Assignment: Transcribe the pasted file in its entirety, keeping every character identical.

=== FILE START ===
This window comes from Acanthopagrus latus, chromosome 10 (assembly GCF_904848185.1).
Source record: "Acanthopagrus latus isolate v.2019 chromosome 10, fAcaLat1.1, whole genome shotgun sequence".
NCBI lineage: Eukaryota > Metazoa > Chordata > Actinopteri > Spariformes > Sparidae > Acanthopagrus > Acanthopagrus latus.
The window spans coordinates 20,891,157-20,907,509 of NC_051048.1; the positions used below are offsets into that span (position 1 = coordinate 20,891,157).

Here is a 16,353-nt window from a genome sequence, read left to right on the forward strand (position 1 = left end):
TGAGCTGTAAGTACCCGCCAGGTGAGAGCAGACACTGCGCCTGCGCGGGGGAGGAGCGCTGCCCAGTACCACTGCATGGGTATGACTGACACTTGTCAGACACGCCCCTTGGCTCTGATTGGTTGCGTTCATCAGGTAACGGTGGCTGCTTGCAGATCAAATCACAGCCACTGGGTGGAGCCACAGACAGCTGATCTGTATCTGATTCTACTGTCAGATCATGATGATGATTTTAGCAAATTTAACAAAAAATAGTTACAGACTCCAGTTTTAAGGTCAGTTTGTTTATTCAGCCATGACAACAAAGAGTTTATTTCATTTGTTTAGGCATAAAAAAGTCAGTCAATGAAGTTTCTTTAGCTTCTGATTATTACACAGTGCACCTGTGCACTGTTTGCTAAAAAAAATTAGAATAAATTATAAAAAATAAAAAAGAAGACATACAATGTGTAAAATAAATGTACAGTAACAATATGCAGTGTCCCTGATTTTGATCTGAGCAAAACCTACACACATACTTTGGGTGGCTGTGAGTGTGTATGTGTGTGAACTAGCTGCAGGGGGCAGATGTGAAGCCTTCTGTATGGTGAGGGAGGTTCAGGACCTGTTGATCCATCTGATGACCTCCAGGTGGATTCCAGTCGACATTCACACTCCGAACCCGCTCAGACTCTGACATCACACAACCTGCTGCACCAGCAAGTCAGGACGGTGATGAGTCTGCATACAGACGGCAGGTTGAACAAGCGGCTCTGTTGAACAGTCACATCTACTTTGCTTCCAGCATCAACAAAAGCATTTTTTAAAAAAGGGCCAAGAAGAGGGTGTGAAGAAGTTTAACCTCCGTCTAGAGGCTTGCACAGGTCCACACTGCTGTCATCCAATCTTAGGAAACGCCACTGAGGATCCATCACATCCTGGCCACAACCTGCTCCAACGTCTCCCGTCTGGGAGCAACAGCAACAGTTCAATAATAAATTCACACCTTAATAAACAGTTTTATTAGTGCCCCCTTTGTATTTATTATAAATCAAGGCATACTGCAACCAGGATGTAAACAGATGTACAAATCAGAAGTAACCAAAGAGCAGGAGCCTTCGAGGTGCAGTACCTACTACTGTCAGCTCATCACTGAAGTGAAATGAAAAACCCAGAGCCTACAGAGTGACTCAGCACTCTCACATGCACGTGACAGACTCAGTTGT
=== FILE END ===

This window comes from Acanthopagrus latus, chromosome 10 (assembly GCF_904848185.1).
Source record: "Acanthopagrus latus isolate v.2019 chromosome 10, fAcaLat1.1, whole genome shotgun sequence".
NCBI lineage: Eukaryota > Metazoa > Chordata > Actinopteri > Spariformes > Sparidae > Acanthopagrus > Acanthopagrus latus.
The window spans coordinates 20,891,157-20,907,509 of NC_051048.1; the positions used below are offsets into that span (position 1 = coordinate 20,891,157).

Here is a 16,353-nt window from a genome sequence, read left to right on the forward strand (position 1 = left end):
TGAGCTGTAAGTACCCGCCAGGTGAGAGCAGACACTGCGCCTGCGCGGGGGAGGAGCGCTGCCCAGTACCACTGCATGGGTATGACTGACACTTGTCAGACACGCCCCTTGGCTCTGATTGGTTGCGTTCATCAGGTAACGGTGGCTGCTTGCAGATCAAATCACAGCCACTGGGTGGAGCCACAGACAGCTGATCTGTATCTGATTCTACTGTCAGATCATGATGATGATTTTAGCAAATTTAACAAAAAATAGTTACAGACTCCAGTTTTAAGGTCAGTTTGTTTATTCAGCCATGACAACAAAGAGTTTATTTCATTTGTTTAGGCATAAAAAAGTCAGTCAATGAAGTTTCTTTAGCTTCTGATTATTACACAGTGCACCTGTGCACTGTTTGCTAAAAAAAATTAGAATAAATTATAAAAAATAAAAAAGAAGACATACAATGTGTAAAATAAATGTACAGTAACAATATGCAGTGTCCCTGATTTTGATCTGAGCAAAACCTACACACATACTTTGGGTGGCTGTGAGTGTGTATGTGTGTGAACTAGCTGCAGGGGGCAGATGTGAAGCCTTCTGTATGGTGAGGGAGGTTCAGGACCTGTTGATCCATCTGATGACCTCCAGGTGGATTCCAGTCGACATTCACACTCCGAACCCGCTCAGACTCTGACATCACACAACCTGCTGCACCAGCAAGTCAGGACGGTGATGAGTCTGCATACAGACGGCAGGTTGAACAAGCGGCTCTGTTGAACAGTCACATCTACTTTGCTTCCAGCATCAACAAAAGCATTTTTTAAAAAAGGGCCAAGAAGAGGGTGTGAAGAAGTTTAACCTCCGTCTAGAGGCTTGCACAGGTCCACACTGCTGTCATCCAATCTTAGGAAACGCCACTGAGGATCCATCACATCCTGGCCACAACCTGCTCCAACGTCTCCCGTCTGGGAGCAACAGCAACAGTTCAATAATAAATTCACACCTTAATAAACAGTTTTATTAGTGCCCCCTTTGTATTTATTATAAATCAAGGCATACTGCAACCAGGATGTAAACAGATGTACAAATCAGAAGTAACCAAAGAGCAGGAGCCTTCGAGGTGCAGTACCTACTACTGTCAGCTCATCACTGAAGTGAAATGAAAAACCCAGAGCCTACAGAGTGACTCAGCACTCTCACATGCACGTGACAGACTCAGTTGT